“Employers are suddenly realizing they’re losing a bunch of their work force,” says Cathy Fyock, president of Innovative Management Concepts, a management consulting firm in Crestwood, Ky., that focuses on recruiting and retaining an aging work force.

Employers are offering fewer early retirements, more reduced work schedules and phased retirements in which the jobs of older workers are gradually delegated to younger workers, she says.

Power company Pepco Holdings Inc. says it recruits and offers generous benefits to older workers “so you’re not having that big investment disappear when a person walks out the door on their retirement day,” says Mary-Beth Hutchinson, Pepco spokeswoman. “This company in particular has a lot of technology involved.”

Even when workers can no longer tolerate the rigors of climbing power line poles in all kinds of weather, their experience can help the company in sedentary labor, she says.

“Knowing that job can be very useful in another context,” Miss Hutchinson says.

NASD, formerly the National Association of Securities Dealers, which the AARP lists this year as one of the best employers for workers older than 50, says the job advancement that it offers older workers helps attract and retain them.

“We look at them for what they can bring to the table for us, regardless of age,” says Michael Jones, senior executive vice president of the D.C. employer.

Baby boomers who have amassed their retirement nest eggs already are leaving their more traditional careers.

“The best and the brightest of the baby boomers will be the first to bail out,” says William Frey, a demographer for the Brookings Institution, a nonprofit public-policy research foundation. “There’s going to be some real need among employers to fill that gap.”

High-level skills of the baby boomers also gave them more job security than the generations that will replace them, says Tim Kane, an economist for the Heritage Foundation, a nonprofit conservative public-policy foundation.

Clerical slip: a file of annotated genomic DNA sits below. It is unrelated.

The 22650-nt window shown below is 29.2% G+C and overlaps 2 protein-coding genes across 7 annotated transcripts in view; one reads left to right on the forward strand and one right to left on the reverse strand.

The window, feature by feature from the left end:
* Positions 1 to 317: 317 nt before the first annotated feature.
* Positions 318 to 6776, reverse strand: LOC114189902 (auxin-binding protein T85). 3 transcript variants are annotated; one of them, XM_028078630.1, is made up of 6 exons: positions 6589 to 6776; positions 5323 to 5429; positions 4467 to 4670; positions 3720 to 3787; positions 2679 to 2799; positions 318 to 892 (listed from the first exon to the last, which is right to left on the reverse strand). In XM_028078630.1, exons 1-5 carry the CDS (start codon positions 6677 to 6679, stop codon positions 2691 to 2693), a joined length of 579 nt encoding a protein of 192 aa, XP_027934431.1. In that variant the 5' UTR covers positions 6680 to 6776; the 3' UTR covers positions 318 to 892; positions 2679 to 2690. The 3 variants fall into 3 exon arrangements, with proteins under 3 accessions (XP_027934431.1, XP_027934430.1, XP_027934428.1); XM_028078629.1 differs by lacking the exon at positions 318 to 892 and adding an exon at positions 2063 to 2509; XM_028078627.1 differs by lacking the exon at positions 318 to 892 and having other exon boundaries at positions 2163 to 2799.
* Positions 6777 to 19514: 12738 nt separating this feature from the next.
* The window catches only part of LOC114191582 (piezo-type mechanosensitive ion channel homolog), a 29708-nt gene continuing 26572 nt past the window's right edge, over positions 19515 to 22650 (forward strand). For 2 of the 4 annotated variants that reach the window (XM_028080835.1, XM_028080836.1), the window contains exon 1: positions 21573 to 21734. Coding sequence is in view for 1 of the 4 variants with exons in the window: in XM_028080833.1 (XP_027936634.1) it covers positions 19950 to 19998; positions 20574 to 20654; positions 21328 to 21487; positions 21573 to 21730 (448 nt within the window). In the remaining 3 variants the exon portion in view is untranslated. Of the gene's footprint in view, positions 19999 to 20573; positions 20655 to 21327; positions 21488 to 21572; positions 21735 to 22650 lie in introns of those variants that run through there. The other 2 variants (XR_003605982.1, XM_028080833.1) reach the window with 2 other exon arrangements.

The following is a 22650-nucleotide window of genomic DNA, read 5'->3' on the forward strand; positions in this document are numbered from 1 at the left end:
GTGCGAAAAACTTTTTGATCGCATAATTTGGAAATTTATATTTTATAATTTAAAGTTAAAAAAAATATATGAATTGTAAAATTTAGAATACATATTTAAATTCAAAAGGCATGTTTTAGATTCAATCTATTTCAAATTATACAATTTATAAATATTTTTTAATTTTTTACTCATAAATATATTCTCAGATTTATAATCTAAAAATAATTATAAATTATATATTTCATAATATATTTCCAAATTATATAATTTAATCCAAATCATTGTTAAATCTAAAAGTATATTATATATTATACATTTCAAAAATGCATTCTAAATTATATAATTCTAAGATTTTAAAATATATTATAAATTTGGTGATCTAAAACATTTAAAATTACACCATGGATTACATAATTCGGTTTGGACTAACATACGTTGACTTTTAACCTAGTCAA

Many baby boomers could pin their hopes and careers on becoming an “organization man,” in which employer-provided pensions and health care would take care of them for life, he says.

A younger generation of workers that focuses less on education and technical skill is less likely to have that luxury, Mr. Kane says.

At home

Unlike their parents, baby boomers are more likely to forgo retirement in Florida or Arizona to be near their children and at least part-time work opportunities.

Real estate developers such as Del Webb and Erickson Retirement Communities are opening age-restricted complexes for boomers who want the convenience of retirement without quitting their jobs.

Greenspring in Springfield, Va., is one of them. Others are Riderwood in Silver Spring and Saintsbury Plaza in Vienna, Va.

A survey this year by retirement community builder Del Webb found that most baby boomers want more than one bedroom in their retirement homes — often so they can continue working.

“Many use a third bedroom as a home office or den, in addition to having a second bedroom for guests,” says Mark Marymee, spokesman for Pulte Homes, parent company of Del Webb.

Amenity centers in the retirement communities are being redesigned with multipurpose rooms.

“Computers are definitely a new addition to our centers,” Mr. Marymee says.

In addition, more leisure activities and classes are scheduled after business hours.

Several surveys show that most boomers want the option to shift between work and leisure in retirement.

In school

Colleges are preparing for a wave of baby boomers updating their job skills or seeking personal enrichment.